By Carol Cook
A Dharma Talk delivered February 15, 2020
At Layne and Neera's
So, Mara! Who is this Mara? And why would we invite him/her to tea? I realize, you may already know the stories about Mara from Buddhist, Hindu and other traditions, and Mara may not sound like someone you would want to invite to tea.
I decided to google a bit to see how Mara shows up on the world-wide net, and Mara does appear in many traditions — both spiritual and otherwise.
-Mara is the highest-ranking goddess in Latvian mythology,
-A Hindu goddess of destruction, death, winter, and the moon.
-Of Hebrew origin, the word Mara means is "bitter" or “sorrow.”
-In the Bible, Naomi, mother-in-law of Ruth, claimed the name Mara as
an expression of grief after losing her husband and sons.
-In Gaelic - the sea, seen both as a destructive force and a source of life.
My most surprising discovery was Mara’s appearance in Dr. Who. I couldn’t even remember who Dr. Who was — maybe the name of a band? (And I realize that any sci-fi buff might think I’m illiterate.) But I also learned that the Mara in the Dr. Who episodes seemed to be lifted from Buddhist literature along with two phantoms named “Dukkha” and “Anatta.”
At least two of the writers of these episodes are reported to have had interests in Tibetan and Zen Buddhism.
Mara has also been featured as a demon in a video game series, Megami Tensei.
I decided to stop here — I was supposed to be writing a talk.
So, as for the Mara in Buddhism, among the many supernatural beings found in Buddhist literature, Mara is unique. He/she is one of the earliest non-human beings to appear in Buddhist scriptures.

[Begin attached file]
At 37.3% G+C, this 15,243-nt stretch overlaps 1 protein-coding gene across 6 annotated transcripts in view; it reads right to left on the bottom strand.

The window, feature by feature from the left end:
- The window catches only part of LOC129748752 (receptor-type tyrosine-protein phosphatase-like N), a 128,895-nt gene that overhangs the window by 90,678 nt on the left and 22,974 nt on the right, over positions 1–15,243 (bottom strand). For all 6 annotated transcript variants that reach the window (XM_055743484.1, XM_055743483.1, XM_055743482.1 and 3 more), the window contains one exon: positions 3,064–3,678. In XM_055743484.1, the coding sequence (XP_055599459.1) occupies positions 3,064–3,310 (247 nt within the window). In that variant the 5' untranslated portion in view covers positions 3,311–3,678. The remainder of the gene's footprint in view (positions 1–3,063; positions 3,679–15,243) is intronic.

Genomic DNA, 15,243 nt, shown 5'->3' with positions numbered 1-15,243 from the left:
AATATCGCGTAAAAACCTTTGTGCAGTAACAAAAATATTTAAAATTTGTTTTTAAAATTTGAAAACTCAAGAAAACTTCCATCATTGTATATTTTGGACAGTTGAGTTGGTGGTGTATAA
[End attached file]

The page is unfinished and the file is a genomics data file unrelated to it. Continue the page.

In traditional Buddhism, Mara is seen in four metaphorical forms:
Mara as the embodiment of all unskillful mind states, such as greed, hate and delusion.
Mara as death.
Mara as metaphor for the entirety of conditioned existence.
Mara as the deva of the sensuous realm, who tried to prevent Siddhartha Gautama (later known as The Buddha) from awaking on the night of the his enlightenment.
Why “Early Buddhism” More Accurately Reflects
Insight Meditation Society’s Roots
From Insight Meditation Center, Barre Mass.
February 2019 Newsletter
Early Buddhism is a living spiritual tradition based on the original teachings of the historical figure known as the Buddha, or Awakened One, who lived in northern India in the fifth century BCE. The term can also refer to the doctrines and practices taught by the Buddha, including understandings such as the Four Noble Truths, guidance on conduct such as the Five Precepts, and meditation practices like insight (vipassana), mindfulness, and lovingkindness. Today in Asia the followers of Early Buddhism are found primarily in Burma, Thailand, and Sri Lanka. Many IMS teachers trained in these countries before bringing the teachings to the West.
Until recently the tradition of Early Buddhism was more commonly known as Theravada, or Way of the Elders. In fact, IMS originally considered itself to be a Theravadan center. However, modern scholarship has revealed that Theravada is just one of some eighteen schools of Early Buddhism, each with its own views and foundational texts. Early Buddhists today agree that the discourses of the Buddha (collectively, the Dhamma) and his monastic code (the Vinaya) are authoritative. The Theravadan school also considers the Pali Abhidhamma and commentaries such as the Visuddhimagga to be authoritative, while other Early Buddhists may not. Hence Early Buddhism and Theravada are not synonymous, although there is much overlap.
...to this resource for our community. Much gratitude goes out to our Dharma Leadership, our entire Sangha – and the numberless causes and conditions – for making this website possible, and for the joy I have experienced in creating it.
Detail of the Great Hall Mural
Courtesy Spirit Rock Meditation Center
Used with permission